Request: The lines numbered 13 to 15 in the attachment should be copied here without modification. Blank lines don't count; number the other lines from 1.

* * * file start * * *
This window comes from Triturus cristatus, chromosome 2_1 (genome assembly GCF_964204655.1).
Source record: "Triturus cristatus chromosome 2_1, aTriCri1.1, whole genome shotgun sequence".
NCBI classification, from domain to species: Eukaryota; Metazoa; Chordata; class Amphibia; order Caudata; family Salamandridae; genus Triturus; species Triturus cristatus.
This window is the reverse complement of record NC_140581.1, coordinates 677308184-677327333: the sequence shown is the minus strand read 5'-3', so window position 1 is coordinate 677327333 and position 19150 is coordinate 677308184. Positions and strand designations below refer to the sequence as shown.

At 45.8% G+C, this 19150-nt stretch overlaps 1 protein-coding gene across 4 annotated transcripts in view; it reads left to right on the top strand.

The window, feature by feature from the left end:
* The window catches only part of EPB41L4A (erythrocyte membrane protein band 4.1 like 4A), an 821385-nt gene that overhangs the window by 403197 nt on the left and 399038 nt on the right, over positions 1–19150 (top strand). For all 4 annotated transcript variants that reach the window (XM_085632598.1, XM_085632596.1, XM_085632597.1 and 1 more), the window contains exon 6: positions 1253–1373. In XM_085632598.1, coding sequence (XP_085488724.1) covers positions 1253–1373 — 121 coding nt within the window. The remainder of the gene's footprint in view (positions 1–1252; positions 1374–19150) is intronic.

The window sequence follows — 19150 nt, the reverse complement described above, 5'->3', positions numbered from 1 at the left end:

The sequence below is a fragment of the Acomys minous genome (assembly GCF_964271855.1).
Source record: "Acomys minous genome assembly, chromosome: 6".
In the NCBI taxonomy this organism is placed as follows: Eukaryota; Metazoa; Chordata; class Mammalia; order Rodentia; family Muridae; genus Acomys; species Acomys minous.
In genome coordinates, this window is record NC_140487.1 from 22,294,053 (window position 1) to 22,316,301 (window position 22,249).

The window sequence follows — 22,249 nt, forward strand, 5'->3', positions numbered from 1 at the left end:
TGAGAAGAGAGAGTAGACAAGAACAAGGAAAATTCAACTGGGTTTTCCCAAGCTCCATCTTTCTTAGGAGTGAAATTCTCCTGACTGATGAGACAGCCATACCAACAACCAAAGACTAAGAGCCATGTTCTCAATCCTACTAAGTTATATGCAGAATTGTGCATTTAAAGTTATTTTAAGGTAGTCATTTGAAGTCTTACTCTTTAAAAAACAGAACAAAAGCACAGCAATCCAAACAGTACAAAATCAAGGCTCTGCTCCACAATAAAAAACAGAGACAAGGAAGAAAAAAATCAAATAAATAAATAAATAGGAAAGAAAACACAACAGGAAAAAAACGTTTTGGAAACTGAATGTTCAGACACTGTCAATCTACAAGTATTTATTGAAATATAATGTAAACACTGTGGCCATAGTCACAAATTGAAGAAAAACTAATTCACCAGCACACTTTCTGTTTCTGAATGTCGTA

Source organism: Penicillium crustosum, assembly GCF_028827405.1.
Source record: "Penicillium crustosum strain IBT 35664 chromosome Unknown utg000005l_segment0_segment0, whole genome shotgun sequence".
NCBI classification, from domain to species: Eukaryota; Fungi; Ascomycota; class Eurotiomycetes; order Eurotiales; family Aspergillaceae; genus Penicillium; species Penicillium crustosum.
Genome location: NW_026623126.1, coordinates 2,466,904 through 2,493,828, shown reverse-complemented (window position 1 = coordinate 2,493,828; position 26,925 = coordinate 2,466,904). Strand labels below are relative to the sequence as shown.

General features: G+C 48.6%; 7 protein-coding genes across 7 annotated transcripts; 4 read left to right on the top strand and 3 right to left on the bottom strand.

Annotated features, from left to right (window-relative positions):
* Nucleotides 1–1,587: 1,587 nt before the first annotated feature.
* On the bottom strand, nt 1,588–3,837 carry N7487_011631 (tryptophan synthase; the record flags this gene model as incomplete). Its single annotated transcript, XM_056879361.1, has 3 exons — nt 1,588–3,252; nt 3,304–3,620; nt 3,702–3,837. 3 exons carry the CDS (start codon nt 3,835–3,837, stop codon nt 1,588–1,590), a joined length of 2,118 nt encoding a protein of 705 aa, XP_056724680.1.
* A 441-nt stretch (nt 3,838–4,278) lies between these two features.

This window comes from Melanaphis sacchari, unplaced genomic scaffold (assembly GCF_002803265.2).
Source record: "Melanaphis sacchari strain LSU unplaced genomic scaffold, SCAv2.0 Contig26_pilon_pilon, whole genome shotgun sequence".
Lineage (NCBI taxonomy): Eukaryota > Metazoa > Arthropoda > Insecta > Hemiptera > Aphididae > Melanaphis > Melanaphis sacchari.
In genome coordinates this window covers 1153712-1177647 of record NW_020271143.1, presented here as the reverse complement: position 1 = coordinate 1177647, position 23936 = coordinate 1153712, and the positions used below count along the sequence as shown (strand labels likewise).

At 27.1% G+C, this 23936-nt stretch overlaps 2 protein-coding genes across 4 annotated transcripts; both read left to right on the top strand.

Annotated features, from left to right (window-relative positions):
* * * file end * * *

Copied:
The window sequence follows — 22,249 nt, forward strand, 5'->3', positions numbered from 1 at the left end:
TGAGAAGAGAGAGTAGACAAGAACAAGGAAAATTCAACTGGGTTTTCCCAAGCTCCATCTTTCTTAGGAGTGAAATTCTCCTGACTGATGAGACAGCCATACCAACAACCAAAGACTAAGAGCCATGTTCTCAATCCTACTAAGTTATATGCAGAATTGTGCATTTAAAGTTATTTTAAGGTAGTCATTTGAAGTCTTACTCTTTAAAAAACAGAACAAAAGCACAGCAATCCAAACAGTACAAAATCAAGGCTCTGCTCCACAATAAAAAACAGAGACAAGGAAGAAAAAAATCAAATAAATAAATAAATAGGAAAGAAAACACAACAGGAAAAAAACGTTTTGGAAACTGAATGTTCAGACACTGTCAATCTACAAGTATTTATTGAAATATAATGTAAACACTGTGGCCATAGTCACAAATTGAAGAAAAACTAATTCACCAGCACACTTTCTGTTTCTGAATGTCGTA

Source organism: Penicillium crustosum, assembly GCF_028827405.1.